WOUB Mourns The Death of Connie Stevens< < Back to
Occasionally in life, you cross paths with someone who serendipitously makes a mark on your life, leaves a lasting impression and actually alters your future. Such was the case with me and Connie Stevens – a long time WOUB employee.
Connie spent more than 20 years at WOUB from November 1979 through June 2001 and most of that time as WOUB AM Program Coordinator. I am sure most of you remember her voice and her easy-going “on-air” style as she greeted you every weekday morning for a number of years.
Yesterday, we received word from her daughter that Connie died last Thursday at her home in Albuquerque, New Mexico, where she had resided since 2002. According to her daughter, Connie passed away surrounded by her daughter Katherine, her cat Bojangles, and her dog Dillon.
The news has profoundly saddened me. The WOUB family has lost a great colleague and I have lost a longtime friend and a radio mentor.
I remember first meeting Connie when she was a waitress at the old Oak Room in Athens. I was a young attorney and she was a working mom. I next encountered her when she worked at WATH radio and was an on-air personality. Her dulcet tones were always calming and she always seemed to have something interesting to say.
Then in 1979 she started working at WOUB – the same year I got elected Athens County Municipal Court judge. We both had new jobs but our paths crossed again. After I complained to her that public radio had information about politics, health, gardening and but no tips or information about courts or the law, she asked me to talk with her.
When I arrived, her office was filled with plants since Connie also was an avid gardener. She invited me to create a series of one minute audio explanations of law and the legal process. “Legal Reminders” was born. We did almost 500 different scripts and it aired for about three-years.
Simultaneously, Connie started a community-based program called “In Conversation.” It was the precursor to our current “Conversations from Studio B.” She invited me to do a talk-show about the law featuring attorneys and others involved with the legal systems in our region.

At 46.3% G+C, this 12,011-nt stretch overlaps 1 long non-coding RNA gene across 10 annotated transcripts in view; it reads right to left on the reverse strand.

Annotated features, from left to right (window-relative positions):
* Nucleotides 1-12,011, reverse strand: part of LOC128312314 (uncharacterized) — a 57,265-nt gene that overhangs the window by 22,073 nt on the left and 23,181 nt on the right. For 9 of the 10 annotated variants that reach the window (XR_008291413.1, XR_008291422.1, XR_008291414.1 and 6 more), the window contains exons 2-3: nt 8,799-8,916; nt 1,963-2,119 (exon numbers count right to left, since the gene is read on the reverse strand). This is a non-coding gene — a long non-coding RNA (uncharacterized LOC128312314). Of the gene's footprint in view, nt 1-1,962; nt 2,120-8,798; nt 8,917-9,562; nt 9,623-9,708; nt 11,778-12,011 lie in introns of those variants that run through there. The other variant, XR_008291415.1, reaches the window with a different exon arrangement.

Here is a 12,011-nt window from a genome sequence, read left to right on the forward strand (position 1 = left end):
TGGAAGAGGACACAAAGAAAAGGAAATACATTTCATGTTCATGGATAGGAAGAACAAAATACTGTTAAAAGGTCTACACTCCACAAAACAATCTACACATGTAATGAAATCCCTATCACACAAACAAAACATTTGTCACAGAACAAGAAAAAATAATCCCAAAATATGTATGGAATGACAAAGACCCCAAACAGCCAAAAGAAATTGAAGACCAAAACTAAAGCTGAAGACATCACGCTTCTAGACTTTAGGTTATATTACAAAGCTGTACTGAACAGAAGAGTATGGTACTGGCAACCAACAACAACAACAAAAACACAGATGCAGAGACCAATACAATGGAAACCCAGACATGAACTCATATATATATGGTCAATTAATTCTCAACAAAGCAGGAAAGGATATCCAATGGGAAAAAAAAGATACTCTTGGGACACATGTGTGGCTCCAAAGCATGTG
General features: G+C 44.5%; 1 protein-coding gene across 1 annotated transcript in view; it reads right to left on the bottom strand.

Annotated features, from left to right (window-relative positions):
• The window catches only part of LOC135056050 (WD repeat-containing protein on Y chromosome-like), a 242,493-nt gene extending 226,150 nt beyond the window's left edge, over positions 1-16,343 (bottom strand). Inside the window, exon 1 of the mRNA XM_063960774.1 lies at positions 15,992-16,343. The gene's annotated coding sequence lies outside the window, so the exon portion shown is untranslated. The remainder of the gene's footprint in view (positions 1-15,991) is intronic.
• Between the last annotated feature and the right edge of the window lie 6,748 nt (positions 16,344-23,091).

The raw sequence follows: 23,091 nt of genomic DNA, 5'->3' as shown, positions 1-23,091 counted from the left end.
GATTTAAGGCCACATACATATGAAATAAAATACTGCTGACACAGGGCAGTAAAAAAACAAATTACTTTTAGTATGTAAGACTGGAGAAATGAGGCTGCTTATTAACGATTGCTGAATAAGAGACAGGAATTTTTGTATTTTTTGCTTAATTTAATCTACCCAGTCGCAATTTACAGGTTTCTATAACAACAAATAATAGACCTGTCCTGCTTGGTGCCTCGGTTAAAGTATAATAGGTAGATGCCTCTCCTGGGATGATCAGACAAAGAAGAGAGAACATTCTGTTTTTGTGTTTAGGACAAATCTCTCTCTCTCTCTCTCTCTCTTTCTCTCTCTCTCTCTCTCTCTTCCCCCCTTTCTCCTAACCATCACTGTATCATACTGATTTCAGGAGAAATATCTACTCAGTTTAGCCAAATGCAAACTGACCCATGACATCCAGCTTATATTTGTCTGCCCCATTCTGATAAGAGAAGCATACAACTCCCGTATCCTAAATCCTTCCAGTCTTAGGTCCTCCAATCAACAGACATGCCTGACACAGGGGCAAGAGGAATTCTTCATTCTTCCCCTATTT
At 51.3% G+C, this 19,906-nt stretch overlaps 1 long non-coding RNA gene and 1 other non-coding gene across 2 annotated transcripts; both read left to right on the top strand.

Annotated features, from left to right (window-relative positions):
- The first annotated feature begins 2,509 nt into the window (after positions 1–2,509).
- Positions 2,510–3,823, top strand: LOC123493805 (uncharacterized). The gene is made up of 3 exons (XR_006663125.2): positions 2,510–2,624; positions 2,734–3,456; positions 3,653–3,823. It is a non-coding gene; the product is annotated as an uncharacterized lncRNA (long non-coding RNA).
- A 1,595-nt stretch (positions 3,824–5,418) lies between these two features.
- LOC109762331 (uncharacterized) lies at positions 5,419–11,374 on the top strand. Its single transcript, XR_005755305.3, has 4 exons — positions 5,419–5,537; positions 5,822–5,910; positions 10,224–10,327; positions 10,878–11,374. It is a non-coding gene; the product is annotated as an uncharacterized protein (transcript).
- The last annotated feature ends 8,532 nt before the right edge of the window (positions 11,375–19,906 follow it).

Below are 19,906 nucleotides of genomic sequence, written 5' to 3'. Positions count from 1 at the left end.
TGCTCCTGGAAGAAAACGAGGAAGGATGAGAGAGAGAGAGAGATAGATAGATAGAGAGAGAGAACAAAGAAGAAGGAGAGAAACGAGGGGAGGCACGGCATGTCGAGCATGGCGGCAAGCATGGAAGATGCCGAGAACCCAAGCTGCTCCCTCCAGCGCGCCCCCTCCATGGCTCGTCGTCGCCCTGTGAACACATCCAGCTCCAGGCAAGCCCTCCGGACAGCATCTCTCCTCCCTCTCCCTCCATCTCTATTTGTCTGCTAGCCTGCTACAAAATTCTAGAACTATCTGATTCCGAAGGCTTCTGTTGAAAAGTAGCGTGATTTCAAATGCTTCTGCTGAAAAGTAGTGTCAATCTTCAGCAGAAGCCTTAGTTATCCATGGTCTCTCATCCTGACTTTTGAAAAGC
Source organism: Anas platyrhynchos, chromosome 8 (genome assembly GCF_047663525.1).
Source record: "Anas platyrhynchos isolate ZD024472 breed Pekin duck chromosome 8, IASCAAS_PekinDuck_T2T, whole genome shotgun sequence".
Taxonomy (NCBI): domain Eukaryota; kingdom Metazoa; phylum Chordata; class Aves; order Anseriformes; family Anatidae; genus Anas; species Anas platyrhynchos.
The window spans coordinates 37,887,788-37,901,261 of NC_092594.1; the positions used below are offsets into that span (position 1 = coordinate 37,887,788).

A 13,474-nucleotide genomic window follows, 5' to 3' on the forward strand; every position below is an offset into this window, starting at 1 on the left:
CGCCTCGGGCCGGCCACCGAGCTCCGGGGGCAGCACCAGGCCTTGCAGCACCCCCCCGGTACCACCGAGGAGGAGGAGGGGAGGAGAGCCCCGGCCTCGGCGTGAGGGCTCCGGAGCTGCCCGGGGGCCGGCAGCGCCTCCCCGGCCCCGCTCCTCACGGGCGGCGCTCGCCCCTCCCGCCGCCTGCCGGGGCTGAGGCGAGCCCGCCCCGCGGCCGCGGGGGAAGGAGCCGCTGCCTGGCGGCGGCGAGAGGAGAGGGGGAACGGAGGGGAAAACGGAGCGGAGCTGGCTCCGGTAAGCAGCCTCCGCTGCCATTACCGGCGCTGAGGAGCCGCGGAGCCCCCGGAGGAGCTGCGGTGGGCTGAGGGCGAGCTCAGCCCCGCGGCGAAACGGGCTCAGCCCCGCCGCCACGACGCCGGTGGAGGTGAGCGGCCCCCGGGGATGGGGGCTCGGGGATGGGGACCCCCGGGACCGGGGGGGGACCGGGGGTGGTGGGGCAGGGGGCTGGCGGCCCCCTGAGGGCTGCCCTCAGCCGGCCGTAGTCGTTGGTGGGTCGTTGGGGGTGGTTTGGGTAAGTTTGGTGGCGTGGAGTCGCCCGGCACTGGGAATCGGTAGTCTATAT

Not only did we have substantial audiences for both programs but the radio exposure got me noticed on a national level – thanks to Connie. Soon I was invited to speak across the country and internationally to judges about media. I taught media relations to judges and court administrators for more than three decades.
My media relations teaching also enabled me to win a Judicial Fellowship at the Supreme Court of the United States where I worked in the administrative office of the Chief Justice and with the national news media covering the Supreme Court.
Connie gave me my first chance at radio and followed-up with constant encouragement. She inspired me to continue and to grow professionally.
She always was a true friend. Every Christmas and sometimes at random times during the year, I would receive a hand-written card from her with one of her beautiful watercolors. She always had words of praise and true caring.
When I became Director and General Manager here at WOUB, Connie sent one of the first notes of congratulations and a vote of confidence.
I will miss her talent, her warmth, and her true caring. She loved WOUB and we loved her. Her death leaves us with a hole that, right now, seems impossible to fill.
A memorial service for Connie will be held at the Dairy Barn Cultural Arts Center on Saturday, November 3. In addition to the ceremony, Connie’s watercolors will be on display. More details will follow.